Wheatstone Mentor Lindsay Marshall helps us break out of living for pleasure or rewards and find a purpose: thinking well in training for eternity.

We’re beings

made in the image of God, but most of us live like creatures of a lesser order.

You might know them as Shamu and Fido. Shamu is a pretty critter who does tricks for fish. Fido is the friendly block dog who loves tummy rubs and can’t say no when instinct calls. 

Most of us live like Shamu. When we excel, we do it for the sake of a reward. First, it’s candy or stickers. As we grow up, it becomes grades, diplomas, salaries, and “jewels in our crowns in heaven.” It’s easy to think we’re mature, but in reality, we’re often just splashing the audience for a fish.

Fido gets a bad rap because he’s reduced to his capacity for physical pleasure, but in many ways we live like him. Acting from desire isn’t always bad, but if it’s all we do, never disciplining ourselves to pursue more than our first instincts, then we might as well be the block dog. There’s nothing inherently wrong with video games, television, or celebrity magazines, but man cannot live on brain candy alone.

Fido’s habits can even intrude on our most erudite activities. It’s a good idea to read classic books for enjoyment, but not, for example, if we use them to avoid expanding our knowledge of science. Acting purely on desire, even if it’s good desire, isn’t enough to maintain a healthy, whole soul.

We must move past simple motivations for our actions.

The trouble with living like Shamu and Fido is that they’re animals. We’re not orcas or dogs. We’re made a little lower than the angels, and unless we’re happy with the occasional sardine, we must move past simple motivations for our actions.

As is so often the case, the ancients got this right where we fall short. Aristotle argued that objects have functions, or purposes, for which they exist. In Nicomachean Ethics, he says, "The function of man is an activity of soul which follows or implies a rational principle."

If he is right, then a purpose of humans is to reason excellently, which has very little to do with jumping through a hoop for fish. Other great thinkers agree. Socrates famously said that “the unexamined life is not worth living,” and Seneca argued that “leisure without study is death; it is a tomb for the living man.” Thinking isn’t just a duty to follow or an adventure to be had. It’s a vital part of being human.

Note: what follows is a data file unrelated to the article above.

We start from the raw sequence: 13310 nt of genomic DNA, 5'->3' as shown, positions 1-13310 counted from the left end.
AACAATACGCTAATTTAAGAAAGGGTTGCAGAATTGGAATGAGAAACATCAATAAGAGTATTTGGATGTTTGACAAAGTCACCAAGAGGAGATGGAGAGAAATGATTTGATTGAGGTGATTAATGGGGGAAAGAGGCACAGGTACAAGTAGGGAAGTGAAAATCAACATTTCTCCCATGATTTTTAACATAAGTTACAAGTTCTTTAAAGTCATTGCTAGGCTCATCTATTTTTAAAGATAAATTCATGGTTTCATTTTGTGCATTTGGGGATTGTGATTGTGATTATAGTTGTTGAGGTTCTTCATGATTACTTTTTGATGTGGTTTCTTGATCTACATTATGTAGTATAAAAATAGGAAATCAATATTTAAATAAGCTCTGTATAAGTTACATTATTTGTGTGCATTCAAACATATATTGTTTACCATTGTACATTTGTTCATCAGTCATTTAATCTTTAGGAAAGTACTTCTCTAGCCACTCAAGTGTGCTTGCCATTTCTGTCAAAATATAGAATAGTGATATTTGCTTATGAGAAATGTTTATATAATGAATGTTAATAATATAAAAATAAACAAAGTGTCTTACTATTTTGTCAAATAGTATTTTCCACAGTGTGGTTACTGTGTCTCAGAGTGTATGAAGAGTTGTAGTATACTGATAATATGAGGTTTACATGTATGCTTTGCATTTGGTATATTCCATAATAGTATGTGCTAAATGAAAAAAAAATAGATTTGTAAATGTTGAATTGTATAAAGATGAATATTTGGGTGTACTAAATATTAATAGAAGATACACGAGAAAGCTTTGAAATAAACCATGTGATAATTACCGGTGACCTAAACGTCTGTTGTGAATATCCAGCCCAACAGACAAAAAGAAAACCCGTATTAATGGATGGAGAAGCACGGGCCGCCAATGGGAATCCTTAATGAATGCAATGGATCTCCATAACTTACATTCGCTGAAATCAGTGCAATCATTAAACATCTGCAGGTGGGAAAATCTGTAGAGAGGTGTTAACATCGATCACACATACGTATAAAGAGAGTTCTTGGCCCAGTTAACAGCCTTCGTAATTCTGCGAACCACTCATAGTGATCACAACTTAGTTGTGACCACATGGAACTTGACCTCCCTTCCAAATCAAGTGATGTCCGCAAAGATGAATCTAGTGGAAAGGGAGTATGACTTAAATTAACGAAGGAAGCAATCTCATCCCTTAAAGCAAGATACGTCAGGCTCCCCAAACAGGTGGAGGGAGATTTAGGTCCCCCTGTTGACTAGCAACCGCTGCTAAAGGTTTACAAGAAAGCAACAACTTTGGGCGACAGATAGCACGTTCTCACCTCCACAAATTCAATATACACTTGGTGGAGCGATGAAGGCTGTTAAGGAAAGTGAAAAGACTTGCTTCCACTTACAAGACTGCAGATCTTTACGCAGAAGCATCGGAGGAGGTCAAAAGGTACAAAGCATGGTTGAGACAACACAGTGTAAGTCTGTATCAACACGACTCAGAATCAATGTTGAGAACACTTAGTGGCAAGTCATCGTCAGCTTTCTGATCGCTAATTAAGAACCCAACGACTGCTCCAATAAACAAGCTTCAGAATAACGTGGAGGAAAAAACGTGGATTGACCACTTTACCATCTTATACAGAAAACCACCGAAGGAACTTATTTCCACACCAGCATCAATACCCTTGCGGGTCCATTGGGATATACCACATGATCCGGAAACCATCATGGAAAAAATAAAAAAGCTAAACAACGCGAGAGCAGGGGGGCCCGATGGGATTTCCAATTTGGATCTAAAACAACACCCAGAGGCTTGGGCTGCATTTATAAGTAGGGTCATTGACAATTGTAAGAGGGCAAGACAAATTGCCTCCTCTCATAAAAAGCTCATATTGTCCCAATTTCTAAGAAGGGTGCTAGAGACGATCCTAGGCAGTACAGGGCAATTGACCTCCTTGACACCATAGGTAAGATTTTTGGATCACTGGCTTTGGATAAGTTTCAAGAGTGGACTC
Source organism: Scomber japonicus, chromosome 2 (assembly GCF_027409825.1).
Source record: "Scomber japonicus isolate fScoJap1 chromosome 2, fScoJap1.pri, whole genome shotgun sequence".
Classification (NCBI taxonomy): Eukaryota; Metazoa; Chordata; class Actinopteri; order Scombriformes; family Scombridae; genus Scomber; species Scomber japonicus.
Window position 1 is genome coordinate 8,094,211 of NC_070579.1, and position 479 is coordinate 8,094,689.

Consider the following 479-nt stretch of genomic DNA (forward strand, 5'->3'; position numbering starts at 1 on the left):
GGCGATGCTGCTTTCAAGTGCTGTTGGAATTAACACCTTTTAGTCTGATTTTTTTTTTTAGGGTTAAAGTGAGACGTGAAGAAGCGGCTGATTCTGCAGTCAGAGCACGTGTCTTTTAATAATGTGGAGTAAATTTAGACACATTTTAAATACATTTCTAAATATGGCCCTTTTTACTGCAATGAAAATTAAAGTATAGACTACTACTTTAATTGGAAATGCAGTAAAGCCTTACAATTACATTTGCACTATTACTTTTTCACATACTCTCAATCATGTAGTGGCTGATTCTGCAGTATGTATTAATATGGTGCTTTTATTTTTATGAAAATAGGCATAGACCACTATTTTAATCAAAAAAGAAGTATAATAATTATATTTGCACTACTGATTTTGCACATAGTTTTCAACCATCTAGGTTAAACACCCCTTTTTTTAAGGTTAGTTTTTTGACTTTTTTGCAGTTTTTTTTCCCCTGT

Thinking isn't just a duty to follow or an adventure to be had. It's a vital part of being human.

Where did we go wrong? 

Well, the answer lies pretty close to home. With the rise of consumerism in American culture, we’ve become a generation of people who are habituated do tricks for fish. Our entire economic system is built to make money off our materialism, and it’s hard to sustain that system without a country full of Shamus and Fidos.

The expansion of public education should have counterbalanced the damage done by the consumer culture, but education that is intended for everyone necessarily limits itself in order to provide the same curriculum to all students. Thus, a student who wants to avoid Seneca’s “tomb for the living” has excellent resources for doing so, but formal education only offers an opportunity for such an examined life. It does not persuade all its students to adopt it.

What's a lifelong learner to do? 

The carrots and sticks that drive so many of us to Seneca’s living tomb are indeed hard to resist. But unless we want to severely restrict our souls’ growth, we must.

As Johnny Hart once wrote in his comic strip B.C., life is Eternity 101. What we do here makes us creatures fit for the life to come, and every breath we take is training. All of reality is God’s reality, so we can’t afford to ignore it. If we’re bored by any part of it, that’s our fault, not the fault of reality. We may simply lack background knowledge, and that can keep us from grasping the magnificence of things. 

Until I studied art history, I couldn’t understand why people were brought to tears in front of Rothko’s paintings. After a little research, I can’t stop staring at them. The same is true of almost everything. It’s shocking what universes of experience a quick Google search can unfold. Try it—you might never be the same.

If we want to escape the lure of treats and prizes, we must, above all, explore.

If we want to escape the lure of treats and prizes, we must, above all, explore.

Surround yourself with people who want to go on the journey with you. 

Redeem your brain candy. If you’re interested in the lives of celebrities, look into charisma and its impact on societies throughout history. If you love Call of Duty, read The Things They Carried and learn about the real effects of warfare on the human psyche. 

Go beyond the basics of the things you love, and take others with you. You’ll find that the things you have to do come more alive, and the things you want to do gain more meaning.

You can change the culture of your classroom, your playing field, or your youth group through the force of sheer enthusiasm for learning, because Aristotle was right. To reason excellently is a function of humanity.

Otherwise, you’re just in it for a few smelly fish.



Lindsay Marshall

Lindsay is pursuing a PhD in History at the University of Oklahoma, where she studies the connection between American public memory, K-12 education, and the American Indian Wars in the late nineteenth century. She's also a Wheatstone Mentor and a Perpetual Member of the Torrey Honors Institute. A former high school history teacher, she pursues goodness, truth and beauty wherever they lead through history, film, education and beyond—especially when it involves riding horses and climbing mountains.



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